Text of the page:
There is bipartisan support that this money should be spent, and the money — $495 million — is there to spend in a year with a $1.3 billion surplus. The question is how. Deep partisan divides exist between the Democratic-controlled House and the Republican-controlled Senate.

More lanes vs multimodal

Republicans want the money to go to Department of Transportation for new construction projects like adding a lane to Interstate 25 and Interstate 70 west through the mountains. These projects, they say, will ease traffic congestion and patch up potholes that are costing commuters time and money on the road.

Democrats, however, want a chunk of this money —15 percent — to pay for multimodal projects across the state, such as bike lanes in rural resort communities to help with recreational tourism demands and shuttle services for seniors.  

The conference committee is expected to take up the proposed legislation this week.

At the start of the session, Senate Republicans proposed a bonding package that would raise $3.5 million for transportation projects. A compromise reached with Democrats would put this on the ballot in 2019. That would allow outside groups to ask voters to approve a new revenue source for transportation projects this year without splitting votes on the ballot; business groups, including the Denver Metro Chamber of Commerce, are pushing for a sales tax increase.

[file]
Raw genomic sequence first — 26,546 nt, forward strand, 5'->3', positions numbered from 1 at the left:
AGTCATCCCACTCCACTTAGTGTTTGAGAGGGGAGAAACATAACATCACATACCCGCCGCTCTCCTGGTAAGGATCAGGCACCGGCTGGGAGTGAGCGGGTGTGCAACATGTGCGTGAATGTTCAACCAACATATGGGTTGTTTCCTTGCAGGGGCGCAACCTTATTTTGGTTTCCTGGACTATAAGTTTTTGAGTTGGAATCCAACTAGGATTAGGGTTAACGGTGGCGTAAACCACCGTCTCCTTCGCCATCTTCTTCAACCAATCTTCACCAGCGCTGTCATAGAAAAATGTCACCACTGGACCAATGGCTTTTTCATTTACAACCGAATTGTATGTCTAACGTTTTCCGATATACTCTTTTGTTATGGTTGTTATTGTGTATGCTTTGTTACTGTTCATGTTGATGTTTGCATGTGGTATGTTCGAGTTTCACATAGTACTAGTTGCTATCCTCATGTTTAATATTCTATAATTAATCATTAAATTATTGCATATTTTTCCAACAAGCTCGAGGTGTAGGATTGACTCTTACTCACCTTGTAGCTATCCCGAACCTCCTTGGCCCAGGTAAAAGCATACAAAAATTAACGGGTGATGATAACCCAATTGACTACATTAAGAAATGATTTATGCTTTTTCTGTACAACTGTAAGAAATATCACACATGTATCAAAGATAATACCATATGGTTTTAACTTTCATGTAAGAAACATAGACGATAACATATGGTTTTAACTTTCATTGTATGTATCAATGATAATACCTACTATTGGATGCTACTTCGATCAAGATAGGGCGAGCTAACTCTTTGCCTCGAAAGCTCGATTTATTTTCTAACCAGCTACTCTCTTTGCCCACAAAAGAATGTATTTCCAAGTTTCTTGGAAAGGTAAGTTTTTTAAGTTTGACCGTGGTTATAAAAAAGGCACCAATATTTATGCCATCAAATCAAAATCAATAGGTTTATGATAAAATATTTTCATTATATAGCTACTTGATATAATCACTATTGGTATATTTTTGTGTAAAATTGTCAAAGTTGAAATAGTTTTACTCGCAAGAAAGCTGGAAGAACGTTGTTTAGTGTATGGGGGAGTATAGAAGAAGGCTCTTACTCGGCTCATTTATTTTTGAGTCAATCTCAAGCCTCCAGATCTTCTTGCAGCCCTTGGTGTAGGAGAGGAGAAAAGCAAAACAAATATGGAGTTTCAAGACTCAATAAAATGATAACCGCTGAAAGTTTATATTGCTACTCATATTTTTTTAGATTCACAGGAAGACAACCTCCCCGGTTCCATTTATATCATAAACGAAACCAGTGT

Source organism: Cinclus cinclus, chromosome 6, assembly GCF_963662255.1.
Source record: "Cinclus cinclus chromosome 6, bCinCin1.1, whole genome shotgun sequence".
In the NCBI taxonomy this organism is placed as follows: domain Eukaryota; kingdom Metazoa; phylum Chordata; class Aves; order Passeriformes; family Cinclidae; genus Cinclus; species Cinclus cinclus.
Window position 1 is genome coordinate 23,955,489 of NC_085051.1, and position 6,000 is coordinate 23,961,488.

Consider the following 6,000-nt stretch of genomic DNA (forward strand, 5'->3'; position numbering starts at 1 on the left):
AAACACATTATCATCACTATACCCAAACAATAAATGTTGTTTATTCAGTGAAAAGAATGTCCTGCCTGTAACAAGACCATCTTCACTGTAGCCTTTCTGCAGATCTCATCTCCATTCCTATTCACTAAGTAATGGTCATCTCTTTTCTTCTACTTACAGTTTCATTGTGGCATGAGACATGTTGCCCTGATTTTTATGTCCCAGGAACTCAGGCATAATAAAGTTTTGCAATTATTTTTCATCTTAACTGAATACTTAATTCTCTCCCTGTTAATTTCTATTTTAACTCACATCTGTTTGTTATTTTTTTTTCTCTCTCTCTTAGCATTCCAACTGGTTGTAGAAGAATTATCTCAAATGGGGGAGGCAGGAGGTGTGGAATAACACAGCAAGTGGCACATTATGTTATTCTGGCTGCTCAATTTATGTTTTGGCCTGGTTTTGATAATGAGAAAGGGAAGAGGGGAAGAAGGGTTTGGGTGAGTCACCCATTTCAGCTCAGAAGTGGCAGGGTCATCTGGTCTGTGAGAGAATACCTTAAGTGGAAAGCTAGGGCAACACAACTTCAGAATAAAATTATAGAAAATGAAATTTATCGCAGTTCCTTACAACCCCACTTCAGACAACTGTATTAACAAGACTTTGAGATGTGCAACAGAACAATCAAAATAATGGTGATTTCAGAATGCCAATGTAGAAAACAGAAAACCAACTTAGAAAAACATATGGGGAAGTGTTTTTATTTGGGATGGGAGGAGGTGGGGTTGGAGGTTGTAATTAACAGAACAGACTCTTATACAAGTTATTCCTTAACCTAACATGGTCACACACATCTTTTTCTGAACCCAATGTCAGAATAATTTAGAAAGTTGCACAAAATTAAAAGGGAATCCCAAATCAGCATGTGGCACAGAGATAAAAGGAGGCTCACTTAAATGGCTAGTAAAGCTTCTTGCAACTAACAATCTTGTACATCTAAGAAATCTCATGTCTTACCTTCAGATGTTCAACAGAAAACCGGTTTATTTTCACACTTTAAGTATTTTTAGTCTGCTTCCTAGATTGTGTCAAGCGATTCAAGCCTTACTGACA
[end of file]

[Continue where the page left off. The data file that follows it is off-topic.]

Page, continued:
Public employee pension fund gets a boost  

Lawmakers agreed to set aside $225 million to help pay down an estimated $32 billion unfunded debt to retirees who are on the state’s Public Employees’ Retirement Association, or PERA, pension plan.

The unfunded liability means PERA currently does not have enough money to pay out current and future benefits to all its members. And in the event of another economic downturn, PERA could be unable to pay benefits to retirees.

As part of a reform package proposed by Republicans, all public employees would have the option to put their retirement savings into a 401(k)-style plan offered by PERA, which is currently only available to state employees — other employees, like teachers, can have this kind of plan, but they must make contributions on top of what they have to pay into the defined benefit plan.